I immersed myself in the life there as much as I could and I began to open myself up to new experiences. I had hoped that by being in this place and connecting with my culture, I would find peace, but instead the space began triggering wounds I had forgotten about. Ones I had purposely thrown dirt over started to open up and I realized remembering was not about learning about a distant past but it meant honouring my own experiences and giving them the validation they deserve. I spent a lot of time with my grandmother and day after day her stories began to weave me into her world, I began to understand myself in the larger context and acknowledged the pain and struggles of my family. I realized that the stories my family was sharing with me were meant to be shared amongst us and with future generations so that we can somehow end hurtful cycles and play a part in collectively healing our family.
My grandmother who is 78 years old, grew up alone. Her mother had problems with alcohol and left her daughter to raise herself and her brother. My grandmother made an effort to go to school by using the money her madrina gave her to buy supplies, but eventually had to leave that dream when she was 9 years old to work in a mestizo (person of mixed spanish-indigenous ancestry) household – cooking and cleaning – to survive. Her experience with those families were tainted with abuse and hardship. I sat there listening and breaking at the same time. In her eyes the racist and abusive relationship between Indigenous people and mestizos is normalized as something that is just part of life. I struggled to understand her but after spending time in Ecuador I began to understand how one gets tired of fighting back all the time. Even while living in a predominantly Indigenous city, racist attitudes aren’t something of the past or limited to mestizos. I was made very aware that belonging to an indigenous society did not except us from having a multiplicity of problems, even within our own family, class lines exist, internalized oppression and machismo run deep. As painful as it was, it was so clarifying to see the romanticized version of Otavalo dissipate and get to a place where I could understand the roots of the intergenerational trauma we carry.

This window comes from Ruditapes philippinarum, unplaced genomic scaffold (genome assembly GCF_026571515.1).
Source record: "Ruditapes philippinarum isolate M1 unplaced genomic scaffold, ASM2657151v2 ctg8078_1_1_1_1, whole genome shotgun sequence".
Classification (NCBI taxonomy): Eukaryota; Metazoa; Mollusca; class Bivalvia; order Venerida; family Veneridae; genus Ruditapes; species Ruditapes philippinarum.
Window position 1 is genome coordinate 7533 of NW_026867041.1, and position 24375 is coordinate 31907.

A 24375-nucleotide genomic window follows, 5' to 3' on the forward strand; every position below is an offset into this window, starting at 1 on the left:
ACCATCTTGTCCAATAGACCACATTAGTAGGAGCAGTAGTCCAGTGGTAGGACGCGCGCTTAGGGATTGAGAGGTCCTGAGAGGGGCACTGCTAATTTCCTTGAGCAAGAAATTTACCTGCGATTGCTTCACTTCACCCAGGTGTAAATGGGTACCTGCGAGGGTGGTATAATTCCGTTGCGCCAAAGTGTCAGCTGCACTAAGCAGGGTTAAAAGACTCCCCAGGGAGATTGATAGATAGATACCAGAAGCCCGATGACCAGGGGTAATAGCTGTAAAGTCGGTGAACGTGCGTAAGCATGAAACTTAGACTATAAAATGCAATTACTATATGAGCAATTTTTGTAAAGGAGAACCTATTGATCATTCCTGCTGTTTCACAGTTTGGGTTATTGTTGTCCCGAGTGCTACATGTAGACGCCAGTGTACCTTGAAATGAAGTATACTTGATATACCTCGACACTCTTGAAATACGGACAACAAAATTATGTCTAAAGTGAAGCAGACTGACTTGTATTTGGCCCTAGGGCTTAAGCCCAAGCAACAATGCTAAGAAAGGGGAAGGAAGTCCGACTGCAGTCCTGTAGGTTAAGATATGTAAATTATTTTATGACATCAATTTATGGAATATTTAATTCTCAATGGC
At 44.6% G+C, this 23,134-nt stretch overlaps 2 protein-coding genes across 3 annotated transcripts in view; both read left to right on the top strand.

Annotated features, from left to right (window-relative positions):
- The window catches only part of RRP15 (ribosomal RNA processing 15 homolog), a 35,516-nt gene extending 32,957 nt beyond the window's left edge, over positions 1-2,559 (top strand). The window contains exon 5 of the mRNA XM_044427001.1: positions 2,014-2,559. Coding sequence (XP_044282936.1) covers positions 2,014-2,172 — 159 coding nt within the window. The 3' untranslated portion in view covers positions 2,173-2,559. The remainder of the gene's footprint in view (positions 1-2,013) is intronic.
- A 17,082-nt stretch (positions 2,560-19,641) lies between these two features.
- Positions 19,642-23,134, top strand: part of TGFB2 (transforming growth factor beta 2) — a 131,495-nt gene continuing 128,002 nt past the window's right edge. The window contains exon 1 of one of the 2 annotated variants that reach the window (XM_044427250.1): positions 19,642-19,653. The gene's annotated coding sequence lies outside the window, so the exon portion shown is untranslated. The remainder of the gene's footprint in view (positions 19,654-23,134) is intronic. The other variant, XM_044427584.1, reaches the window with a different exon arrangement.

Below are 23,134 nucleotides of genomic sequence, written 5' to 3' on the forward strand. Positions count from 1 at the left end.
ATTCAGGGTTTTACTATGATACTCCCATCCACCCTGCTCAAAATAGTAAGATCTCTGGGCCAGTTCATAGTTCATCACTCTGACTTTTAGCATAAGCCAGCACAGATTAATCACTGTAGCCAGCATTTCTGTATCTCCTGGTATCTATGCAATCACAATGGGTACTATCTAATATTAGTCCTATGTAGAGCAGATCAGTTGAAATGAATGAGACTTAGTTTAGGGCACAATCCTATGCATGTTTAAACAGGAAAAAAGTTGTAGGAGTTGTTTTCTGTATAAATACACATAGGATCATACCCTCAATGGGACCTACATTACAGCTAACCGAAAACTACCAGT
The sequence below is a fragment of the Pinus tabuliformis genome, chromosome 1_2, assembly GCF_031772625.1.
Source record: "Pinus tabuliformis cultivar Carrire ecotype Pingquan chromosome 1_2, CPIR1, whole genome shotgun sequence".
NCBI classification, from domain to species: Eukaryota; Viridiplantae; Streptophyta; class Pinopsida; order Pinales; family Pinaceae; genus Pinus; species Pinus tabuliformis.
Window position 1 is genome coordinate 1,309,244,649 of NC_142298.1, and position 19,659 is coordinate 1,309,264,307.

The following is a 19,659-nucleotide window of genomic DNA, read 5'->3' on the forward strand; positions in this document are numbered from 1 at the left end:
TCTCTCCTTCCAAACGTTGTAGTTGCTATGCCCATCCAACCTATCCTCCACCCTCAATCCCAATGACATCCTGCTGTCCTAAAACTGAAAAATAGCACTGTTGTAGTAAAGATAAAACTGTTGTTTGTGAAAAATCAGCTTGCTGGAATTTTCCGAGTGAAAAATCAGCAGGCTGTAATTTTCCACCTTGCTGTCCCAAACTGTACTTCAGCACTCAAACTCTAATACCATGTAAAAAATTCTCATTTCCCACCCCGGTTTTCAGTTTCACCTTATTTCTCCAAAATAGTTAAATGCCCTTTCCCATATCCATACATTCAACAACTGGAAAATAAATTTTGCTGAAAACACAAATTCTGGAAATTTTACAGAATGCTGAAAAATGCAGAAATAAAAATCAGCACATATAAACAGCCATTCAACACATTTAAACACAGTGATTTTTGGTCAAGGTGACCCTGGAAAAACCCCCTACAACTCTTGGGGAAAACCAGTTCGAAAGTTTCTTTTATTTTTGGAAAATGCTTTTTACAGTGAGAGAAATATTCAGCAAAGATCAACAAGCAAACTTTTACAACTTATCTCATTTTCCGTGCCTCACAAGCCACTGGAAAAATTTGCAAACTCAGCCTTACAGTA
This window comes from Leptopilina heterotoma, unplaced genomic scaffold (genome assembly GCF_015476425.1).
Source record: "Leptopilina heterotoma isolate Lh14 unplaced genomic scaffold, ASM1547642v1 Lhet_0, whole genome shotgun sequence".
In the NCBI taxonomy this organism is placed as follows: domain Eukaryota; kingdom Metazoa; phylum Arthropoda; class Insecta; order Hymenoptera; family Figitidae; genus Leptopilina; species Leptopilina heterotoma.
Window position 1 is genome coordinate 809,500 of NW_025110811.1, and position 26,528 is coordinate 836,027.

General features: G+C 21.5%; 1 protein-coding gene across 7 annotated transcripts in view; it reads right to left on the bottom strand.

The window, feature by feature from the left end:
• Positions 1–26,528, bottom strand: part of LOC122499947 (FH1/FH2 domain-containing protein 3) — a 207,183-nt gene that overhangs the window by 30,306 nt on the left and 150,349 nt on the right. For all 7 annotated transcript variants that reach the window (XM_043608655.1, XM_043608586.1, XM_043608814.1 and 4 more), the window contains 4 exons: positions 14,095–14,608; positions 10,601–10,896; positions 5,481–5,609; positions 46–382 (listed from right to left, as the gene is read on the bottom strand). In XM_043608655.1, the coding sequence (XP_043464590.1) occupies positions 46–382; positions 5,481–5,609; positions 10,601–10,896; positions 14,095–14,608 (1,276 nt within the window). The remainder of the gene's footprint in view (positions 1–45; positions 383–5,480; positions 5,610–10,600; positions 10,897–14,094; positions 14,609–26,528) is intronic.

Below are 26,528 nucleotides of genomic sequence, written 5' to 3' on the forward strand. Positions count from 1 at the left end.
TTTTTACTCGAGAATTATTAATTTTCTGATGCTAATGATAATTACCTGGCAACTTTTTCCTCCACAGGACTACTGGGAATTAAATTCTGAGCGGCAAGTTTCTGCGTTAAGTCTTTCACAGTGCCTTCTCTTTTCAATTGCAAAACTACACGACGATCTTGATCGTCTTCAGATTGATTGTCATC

I wondered how my grandmother coped with all of this and I began to see her beyond her pain and focused my energy in seeing the resilience she embodies. She was widowed when she was 32 and her 7 children are scattered between Spain, Canada, the US and Ecuador; she prays for them every single day. Bringing each and every one of them back through prayer. Mamita Virginia taught me so much about spirituality as she lives a life in which ritual takes many forms – from caring for animals, to making food- ritual is in everything.
During my time in Ecuador I went to a lot of different ceremonies where I was hoping to find quick relief for anxiety, depression and answers to all the questions I had prepared. I participated in various organized ceremonies and realized healing didn’t have to come from consuming anything, or workshopping, or that it isn’t handed down from one particular person. But rather, as my grandmother does, my healing came in the form of acknowledging every experience I live, honoring myself enough to treat myself with respect and love during hard times and being in gratitude for giving myself the opportunity to heal.